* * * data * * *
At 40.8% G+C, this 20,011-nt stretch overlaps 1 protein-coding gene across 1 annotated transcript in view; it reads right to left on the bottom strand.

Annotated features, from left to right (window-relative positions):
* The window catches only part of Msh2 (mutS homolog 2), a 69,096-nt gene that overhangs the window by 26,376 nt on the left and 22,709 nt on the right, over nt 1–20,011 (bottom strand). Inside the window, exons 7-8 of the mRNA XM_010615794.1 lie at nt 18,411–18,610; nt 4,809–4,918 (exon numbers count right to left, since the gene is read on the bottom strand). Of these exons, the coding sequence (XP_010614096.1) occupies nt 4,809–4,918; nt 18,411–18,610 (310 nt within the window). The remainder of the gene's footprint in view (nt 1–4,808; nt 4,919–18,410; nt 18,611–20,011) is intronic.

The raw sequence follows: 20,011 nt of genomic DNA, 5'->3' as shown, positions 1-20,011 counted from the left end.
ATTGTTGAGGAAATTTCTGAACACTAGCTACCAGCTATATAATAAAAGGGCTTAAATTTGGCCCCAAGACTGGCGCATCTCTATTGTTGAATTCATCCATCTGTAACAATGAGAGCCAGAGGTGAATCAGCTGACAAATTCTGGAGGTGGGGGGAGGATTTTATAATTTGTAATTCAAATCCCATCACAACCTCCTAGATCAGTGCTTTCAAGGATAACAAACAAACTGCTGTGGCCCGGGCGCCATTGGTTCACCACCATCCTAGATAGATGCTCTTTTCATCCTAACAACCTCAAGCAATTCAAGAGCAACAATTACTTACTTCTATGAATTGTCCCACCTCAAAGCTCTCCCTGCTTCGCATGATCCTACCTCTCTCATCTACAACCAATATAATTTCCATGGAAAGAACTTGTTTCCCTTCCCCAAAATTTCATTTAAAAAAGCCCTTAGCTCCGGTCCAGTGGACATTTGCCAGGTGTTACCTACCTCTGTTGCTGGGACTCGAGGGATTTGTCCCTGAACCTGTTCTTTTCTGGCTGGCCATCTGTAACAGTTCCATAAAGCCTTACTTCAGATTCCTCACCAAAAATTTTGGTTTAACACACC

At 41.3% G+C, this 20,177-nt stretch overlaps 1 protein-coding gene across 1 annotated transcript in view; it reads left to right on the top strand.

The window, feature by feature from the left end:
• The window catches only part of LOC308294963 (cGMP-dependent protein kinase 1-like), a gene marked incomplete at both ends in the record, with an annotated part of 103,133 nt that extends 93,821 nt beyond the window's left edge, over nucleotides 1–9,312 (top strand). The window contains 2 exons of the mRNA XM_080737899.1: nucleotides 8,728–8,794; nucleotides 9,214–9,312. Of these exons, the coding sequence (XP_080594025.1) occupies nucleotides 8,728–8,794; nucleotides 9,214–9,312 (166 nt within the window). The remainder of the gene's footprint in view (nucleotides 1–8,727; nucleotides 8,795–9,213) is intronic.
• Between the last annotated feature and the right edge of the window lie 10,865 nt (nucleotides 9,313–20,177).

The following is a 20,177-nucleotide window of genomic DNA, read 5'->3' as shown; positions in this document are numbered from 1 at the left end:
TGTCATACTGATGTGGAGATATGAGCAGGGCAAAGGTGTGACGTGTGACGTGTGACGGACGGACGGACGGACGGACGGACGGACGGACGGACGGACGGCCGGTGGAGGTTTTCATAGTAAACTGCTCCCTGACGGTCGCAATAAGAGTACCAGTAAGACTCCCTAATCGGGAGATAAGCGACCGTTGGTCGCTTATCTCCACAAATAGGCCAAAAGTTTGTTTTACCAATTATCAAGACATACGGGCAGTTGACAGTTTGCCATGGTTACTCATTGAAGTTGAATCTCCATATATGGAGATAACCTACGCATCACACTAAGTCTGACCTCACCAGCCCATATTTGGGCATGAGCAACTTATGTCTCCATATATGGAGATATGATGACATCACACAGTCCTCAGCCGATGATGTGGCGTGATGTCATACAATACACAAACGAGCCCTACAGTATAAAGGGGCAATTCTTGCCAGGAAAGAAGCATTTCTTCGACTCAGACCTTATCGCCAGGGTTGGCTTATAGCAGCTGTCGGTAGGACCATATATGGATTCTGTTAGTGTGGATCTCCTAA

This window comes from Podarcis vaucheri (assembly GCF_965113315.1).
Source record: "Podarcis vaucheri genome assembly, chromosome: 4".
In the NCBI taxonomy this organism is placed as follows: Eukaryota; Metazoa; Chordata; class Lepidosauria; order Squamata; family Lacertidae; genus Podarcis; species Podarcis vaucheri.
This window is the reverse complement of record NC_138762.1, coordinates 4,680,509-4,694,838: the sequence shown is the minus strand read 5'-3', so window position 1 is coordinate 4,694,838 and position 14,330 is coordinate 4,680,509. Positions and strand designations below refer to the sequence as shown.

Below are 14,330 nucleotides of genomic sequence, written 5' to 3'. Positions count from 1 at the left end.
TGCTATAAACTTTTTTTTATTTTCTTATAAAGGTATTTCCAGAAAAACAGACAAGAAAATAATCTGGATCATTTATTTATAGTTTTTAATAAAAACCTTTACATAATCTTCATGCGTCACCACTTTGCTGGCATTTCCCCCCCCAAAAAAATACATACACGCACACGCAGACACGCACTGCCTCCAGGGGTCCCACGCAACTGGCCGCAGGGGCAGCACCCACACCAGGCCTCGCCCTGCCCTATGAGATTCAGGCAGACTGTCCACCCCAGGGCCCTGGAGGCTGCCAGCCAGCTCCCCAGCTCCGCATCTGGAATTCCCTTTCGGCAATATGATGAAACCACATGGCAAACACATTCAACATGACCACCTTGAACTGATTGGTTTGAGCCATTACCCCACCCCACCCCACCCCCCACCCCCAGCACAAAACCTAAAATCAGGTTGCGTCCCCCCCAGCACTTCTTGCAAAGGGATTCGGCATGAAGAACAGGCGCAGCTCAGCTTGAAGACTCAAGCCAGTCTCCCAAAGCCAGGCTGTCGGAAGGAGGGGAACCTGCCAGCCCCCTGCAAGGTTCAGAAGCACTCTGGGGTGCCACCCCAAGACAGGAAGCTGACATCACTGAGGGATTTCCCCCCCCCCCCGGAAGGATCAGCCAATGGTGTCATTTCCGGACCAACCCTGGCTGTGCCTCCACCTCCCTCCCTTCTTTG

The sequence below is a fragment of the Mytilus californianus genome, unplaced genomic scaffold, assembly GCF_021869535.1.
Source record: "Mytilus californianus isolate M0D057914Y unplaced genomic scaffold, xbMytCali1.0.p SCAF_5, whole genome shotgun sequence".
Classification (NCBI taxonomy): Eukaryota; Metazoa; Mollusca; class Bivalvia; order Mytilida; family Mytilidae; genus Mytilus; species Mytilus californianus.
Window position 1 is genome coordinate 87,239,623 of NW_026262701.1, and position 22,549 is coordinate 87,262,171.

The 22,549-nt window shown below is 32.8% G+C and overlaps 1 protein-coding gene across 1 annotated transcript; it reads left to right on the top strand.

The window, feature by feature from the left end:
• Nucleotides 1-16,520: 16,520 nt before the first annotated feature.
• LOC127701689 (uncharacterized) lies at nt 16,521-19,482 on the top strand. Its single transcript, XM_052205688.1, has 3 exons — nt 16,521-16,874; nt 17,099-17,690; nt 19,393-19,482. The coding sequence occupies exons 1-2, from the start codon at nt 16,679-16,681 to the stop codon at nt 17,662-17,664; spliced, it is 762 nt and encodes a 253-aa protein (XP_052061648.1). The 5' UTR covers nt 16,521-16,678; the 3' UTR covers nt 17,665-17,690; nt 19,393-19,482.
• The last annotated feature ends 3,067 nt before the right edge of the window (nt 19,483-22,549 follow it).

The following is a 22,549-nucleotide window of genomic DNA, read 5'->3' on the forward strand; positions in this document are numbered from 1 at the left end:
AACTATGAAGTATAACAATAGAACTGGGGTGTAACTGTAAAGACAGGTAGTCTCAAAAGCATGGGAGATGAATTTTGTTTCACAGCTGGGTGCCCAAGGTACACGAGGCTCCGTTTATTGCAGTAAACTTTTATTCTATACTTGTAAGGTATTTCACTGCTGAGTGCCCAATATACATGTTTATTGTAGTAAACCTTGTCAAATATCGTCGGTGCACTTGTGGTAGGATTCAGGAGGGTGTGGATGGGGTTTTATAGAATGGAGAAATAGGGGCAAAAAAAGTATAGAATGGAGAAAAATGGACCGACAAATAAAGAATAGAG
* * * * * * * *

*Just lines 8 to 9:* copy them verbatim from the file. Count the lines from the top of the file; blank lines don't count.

• The window catches only part of LOC308294963 (cGMP-dependent protein kinase 1-like), a gene marked incomplete at both ends in the record, with an annotated part of 103,133 nt that extends 93,821 nt beyond the window's left edge, over nucleotides 1–9,312 (top strand). The window contains 2 exons of the mRNA XM_080737899.1: nucleotides 8,728–8,794; nucleotides 9,214–9,312. Of these exons, the coding sequence (XP_080594025.1) occupies nucleotides 8,728–8,794; nucleotides 9,214–9,312 (166 nt within the window). The remainder of the gene's footprint in view (nucleotides 1–8,727; nucleotides 8,795–9,213) is intronic.
• Between the last annotated feature and the right edge of the window lie 10,865 nt (nucleotides 9,313–20,177).